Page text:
I’ll start by making a bold statement, I Am Kloot are the best band you’ve probably never heard of.
Unfairly passed over for the Mercury prize in 2010, losing out to one hit wonders “The xx”, I Am Kloot have been steadily releasing classics since 2001. The songs ooze personality and kinship, the musical talents of Peter Jobson (bass) and Andy Hargreaves (drums) fit John Bramwell’s lyrics, vocals and guitar to a tee.
I was introduced to I Am Kloot in 2009 by an ex-girlfriend, at the now defunct Cardiff Barfly when John Bramwell played a solo gig, as he regularly does between albums. Before the gig started we were smoking outside and she pointed out to me – after he had gone back inside — that the guy who had been enjoying a fag a metre from us was he who we had come to see tonight.
I Am Kloot were the 3rd most listened to band, 2011-2013 . 2,726 listens.— Last.fm, @charmingman
Since then the band has been a staple on my iPod, Spotify and have spent many drunk nights contemplating, commiserating and crying to. It’s perhaps ironic that the music somebody introduced me to also helped me through a lot of what I went through because of the relationship with that person.
So in December ‘13 John Bramwell announces another solo tour, a few dates dotted around the country at a leisurely pace, I get my tickets for Cardiff and Bristol — Bristol in February ‘14, Cardiff in March. I look forward to them mightily.
Finally the Bristol date comes along, I get on a train and make the hour journey there, to my second city. I had never been to the venue before, The Louisiana. As I walk there from the train station it starts to piss down, I run the final 200 metres. I get to the venue and taking cover from the rain, famililarly smoking a cigarette is John Bramwell. Smiling like a goon I say “Hey!”, he says “Hello” back and retreats inside, I caught him right at the letters.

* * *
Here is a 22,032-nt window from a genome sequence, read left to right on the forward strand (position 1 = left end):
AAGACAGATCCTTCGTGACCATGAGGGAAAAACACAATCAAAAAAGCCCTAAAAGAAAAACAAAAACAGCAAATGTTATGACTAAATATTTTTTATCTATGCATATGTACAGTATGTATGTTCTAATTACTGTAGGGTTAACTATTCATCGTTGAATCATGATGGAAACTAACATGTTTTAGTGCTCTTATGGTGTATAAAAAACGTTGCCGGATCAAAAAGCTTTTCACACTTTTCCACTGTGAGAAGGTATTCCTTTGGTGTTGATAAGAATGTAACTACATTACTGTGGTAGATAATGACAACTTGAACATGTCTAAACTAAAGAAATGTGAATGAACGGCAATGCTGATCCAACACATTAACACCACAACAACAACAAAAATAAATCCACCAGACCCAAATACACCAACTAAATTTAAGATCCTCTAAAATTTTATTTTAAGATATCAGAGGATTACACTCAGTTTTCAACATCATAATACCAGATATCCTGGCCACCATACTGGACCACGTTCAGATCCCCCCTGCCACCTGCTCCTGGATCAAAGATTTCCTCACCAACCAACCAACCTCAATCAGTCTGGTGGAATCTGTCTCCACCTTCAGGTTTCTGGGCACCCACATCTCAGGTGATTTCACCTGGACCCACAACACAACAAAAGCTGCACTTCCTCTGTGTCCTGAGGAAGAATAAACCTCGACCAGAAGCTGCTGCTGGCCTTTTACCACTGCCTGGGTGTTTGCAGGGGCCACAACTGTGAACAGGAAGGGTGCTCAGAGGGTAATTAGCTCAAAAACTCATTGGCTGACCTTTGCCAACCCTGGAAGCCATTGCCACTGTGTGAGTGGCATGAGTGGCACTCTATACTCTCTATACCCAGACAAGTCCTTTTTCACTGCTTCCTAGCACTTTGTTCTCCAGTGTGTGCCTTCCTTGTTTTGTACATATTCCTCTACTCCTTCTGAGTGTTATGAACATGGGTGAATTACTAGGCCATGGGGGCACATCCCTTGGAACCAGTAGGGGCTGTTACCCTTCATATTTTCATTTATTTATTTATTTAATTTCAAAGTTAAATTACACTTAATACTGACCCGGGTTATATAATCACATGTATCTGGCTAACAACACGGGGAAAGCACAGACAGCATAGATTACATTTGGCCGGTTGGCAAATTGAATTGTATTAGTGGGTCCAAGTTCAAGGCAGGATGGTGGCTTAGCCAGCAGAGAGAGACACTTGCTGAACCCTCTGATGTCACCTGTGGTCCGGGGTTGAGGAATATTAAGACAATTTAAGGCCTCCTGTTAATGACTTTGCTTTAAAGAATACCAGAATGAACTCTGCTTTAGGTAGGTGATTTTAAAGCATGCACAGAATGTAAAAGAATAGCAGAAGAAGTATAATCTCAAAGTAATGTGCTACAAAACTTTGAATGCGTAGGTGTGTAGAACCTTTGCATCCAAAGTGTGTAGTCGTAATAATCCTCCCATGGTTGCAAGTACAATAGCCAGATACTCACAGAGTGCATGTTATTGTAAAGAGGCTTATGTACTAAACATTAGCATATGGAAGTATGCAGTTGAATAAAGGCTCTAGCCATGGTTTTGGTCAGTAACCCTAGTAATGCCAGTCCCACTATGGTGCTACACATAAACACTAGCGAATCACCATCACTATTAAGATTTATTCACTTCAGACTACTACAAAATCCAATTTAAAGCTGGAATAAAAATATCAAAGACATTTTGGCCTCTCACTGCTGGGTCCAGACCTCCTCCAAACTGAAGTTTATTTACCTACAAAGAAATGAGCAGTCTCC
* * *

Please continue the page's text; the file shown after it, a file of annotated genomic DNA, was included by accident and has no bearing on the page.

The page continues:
The venue is small, 200 people or less. John and his support artist have to fight through the tightly packed crowd to get to the stage. For the first half I position myself as closely to the front of the stage as I can get. Did I forget to mention I went alone. It’s too much of a personal experience to take anybody who doesn’t know the music.
The second half starts late, I know my train home is at 11pm and the gig is supposed to finish at 1030. The songs keep coming, I’m entranced, it overruns, it’s 1030, I try to decide whether it’s best to be responsible and leave or stay and be gratified futher. I choose the latter.
I’m all caught up in a one man brawl
He comes off stage at 11pm. I’ve missed my ride home, but I have options, so I decide to wait until the 130am service back to Wales. John has a big queue of people waiting to sign albums, t-shirts and have photos taken with him. I stand at the bar drinking, just watching the queue disperse, watching how he interacts with fellow fans — a lot of them have met him before, talk about previous gigs, have their photos taken and leave the venue.
I buy my fourth pint and retreat to the outside, benches on the main road, to smoke and read, just passing the time until I can get home to my bed.